Monthly Archives: May 2009

Friday Afternoon Africana

Because this is the perfect example of what happens when traditional South African rhythms get mixed with Western style rock and roll. Johannesburg’s BLK JKS:

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This Week in the Great Lakes

1. Rwanda continues to chant, “We Don’t Want Your Aid.”  But we will take your peace-inducing jazz bands.

2. UN Mission to Congo says prisons in the Kivus really suck; unsure whether being outside is any better.

3. Rwanda makes a play to get itself some water lovin’ from the Nile Base Initiative.

4. Eve Ensler ties rape and coltan together, confounding all correlates of a war situation. Claims every time you make a phone call

5. Nothing better for peace-building than forcing refugees to repatriate back to Burundi.

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The ‘Who the Hell Are You’ Development Metric

I arrived in Sierra Leone a few days ago to scope out the parameters and methodological approach for an evaluation to be launched in mid-June. One part of my work has included collecting data. This means walking into a plethora of Ministries, finagling my way into meeting with relevant officials and essentially saying, “hey, I’m this random white guy consultant and I would really like your data.”

And, I’ve gotten a lot of, “Who the hell are you” looks. Which is encouraging. I actually think it is a sign of functional governance; rarely, anywhere in the world should a young white guy be allowed to sneak his way into government meetings with shallow organizational support and nice shirts. Really, I think a new metric is at hand: the “Who the Hell Are You” Metric.

It can be gauged by a structural willingness to engage, but according to appointments, organizational backing and other characteristics of a formalized process. Indicators of this new metric might include facial contortions, condescending looks, and ridiculous laughter in response to absurd requests as well as any verbal rejoinders with the permutation of, “..and who are you?”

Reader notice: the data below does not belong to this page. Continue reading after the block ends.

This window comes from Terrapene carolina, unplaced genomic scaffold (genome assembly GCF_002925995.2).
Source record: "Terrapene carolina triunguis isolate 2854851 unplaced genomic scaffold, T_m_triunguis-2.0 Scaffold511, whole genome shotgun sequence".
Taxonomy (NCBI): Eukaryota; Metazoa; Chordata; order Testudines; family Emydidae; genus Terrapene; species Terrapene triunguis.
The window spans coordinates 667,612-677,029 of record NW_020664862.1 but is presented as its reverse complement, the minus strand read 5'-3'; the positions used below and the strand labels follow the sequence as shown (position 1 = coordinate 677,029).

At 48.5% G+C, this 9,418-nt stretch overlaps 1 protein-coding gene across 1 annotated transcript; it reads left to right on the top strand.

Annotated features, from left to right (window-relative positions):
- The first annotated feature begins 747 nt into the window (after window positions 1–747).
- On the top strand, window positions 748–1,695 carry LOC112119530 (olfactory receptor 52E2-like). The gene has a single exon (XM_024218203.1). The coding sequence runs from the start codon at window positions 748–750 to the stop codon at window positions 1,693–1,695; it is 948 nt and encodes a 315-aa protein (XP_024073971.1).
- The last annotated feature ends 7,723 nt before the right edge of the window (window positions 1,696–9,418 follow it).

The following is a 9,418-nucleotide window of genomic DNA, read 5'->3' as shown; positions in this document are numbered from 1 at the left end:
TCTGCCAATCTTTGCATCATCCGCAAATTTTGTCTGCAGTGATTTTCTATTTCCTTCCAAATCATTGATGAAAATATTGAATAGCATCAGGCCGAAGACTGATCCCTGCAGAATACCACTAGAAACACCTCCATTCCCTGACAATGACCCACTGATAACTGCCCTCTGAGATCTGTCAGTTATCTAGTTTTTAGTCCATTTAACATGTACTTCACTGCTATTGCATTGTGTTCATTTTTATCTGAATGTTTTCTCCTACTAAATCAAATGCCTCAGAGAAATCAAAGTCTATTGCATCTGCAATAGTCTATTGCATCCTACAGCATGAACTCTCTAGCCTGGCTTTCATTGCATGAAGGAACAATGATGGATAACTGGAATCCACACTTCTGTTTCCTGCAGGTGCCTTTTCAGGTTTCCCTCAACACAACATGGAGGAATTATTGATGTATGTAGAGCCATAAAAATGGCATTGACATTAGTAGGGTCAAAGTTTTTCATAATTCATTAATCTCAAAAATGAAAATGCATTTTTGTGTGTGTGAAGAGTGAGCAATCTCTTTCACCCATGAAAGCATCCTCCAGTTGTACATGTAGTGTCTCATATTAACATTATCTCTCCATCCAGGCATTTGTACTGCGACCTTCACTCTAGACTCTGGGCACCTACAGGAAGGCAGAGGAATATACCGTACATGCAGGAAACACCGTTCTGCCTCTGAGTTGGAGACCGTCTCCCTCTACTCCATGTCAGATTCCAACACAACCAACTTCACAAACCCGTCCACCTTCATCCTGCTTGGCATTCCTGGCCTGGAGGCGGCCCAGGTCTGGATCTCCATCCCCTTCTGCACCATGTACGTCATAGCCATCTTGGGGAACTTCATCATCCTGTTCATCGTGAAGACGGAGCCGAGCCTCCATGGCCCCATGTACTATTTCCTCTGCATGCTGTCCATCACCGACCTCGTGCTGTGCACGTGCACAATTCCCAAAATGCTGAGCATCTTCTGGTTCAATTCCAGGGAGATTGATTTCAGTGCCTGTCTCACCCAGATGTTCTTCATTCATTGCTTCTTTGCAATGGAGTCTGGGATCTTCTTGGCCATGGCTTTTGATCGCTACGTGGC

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Best Office Decor in Africa Contest

I walked into the best African office I’ve been into the other day. It included in no particular order or aesthetic combination:

1. Multiple bright pink stuffed animals
2. A multi-paged Adam Smith quote from the Wealth of Nations
3. A lavender pony pen holder
4. An inflatable bob toy of George Bush wrestling the world
5. Empty cans of energy drinks displayed to impress

Best African office décor you’ve seen?

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Friday Afternoon Africana

Because when dorky European musicians and a hoppy Gambian one-string fiddle players get together, it makes you want to geek out. Check out Justin Adams and Juldeh Camara:

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Burundi Whines That it is Left Out of Great Lakes Political Shift

In This Week in the Great Lakes, Burundi was caught whining about the fact that more Anglophonic countries in the East African Community (EAC) for some reason don’t speak French. According to Afriquejet:

Burundi Minister of East African Community Affairs, Hafsa Mossi, on the eve of the opening of the legislative session, pleaded the cause of the French language commonly used in her country, “so that all member states can work in agreement and harmony.”

The EAC, created by Tanzania, Kenya, and Uganda to standardize a slew of monetary policies and broaden markets, was joined by Rwanda in 2007. Not wanting to be the less popular post-genocidal country as it always is, Burundi jumped on board and joined the EAC as well.

However, Burundi’s supplication that French be used at the EAC parliamentary discussions speaks to a larger political shift that Burundi has found itself in the middle of. Over the past 10 years, Rwanda has anglicized itself, realigning its political orientation as an Anglophonic African country and telling France and to a lesser degree Belgium, they suck. Switching to English as the national language was one element of this realignment. Joining the EAC was just another.

In doing so, Rwanda has become the geographic intersection at the epicenter of how the Great Lakes is dividing itself in a post-1994 world. Rwanda is on the path to rewriting its history as an Anglophonic country and Kenya, Tanzania, and Uganda are happy to include Rwanda’s burgeoning market and international attention in it’s ranks. What language you speak is once again at the center of shifting political tectonics in the Great lakes, and English seems to be the taste of the day.

Once again, Burundi feels left out.

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This Week in the Great Lakes

1. Burundi begins their role as host of the East African Community Parliament; whines that they are the only French speakers left.

2. The Democratic Republic of Congo’s newest international export: female soccer players.

3. Swedish aid agency trains Rwandan actors in acting; more genocide films coming your way.

4. OCHA publishes estimated rape rates for 2009 in the Eastern Congo; apparently being a women in the Kivus is still a bummer.

5. Rwandan national paper says Kenneth Roth and Human Rights Watch suck.

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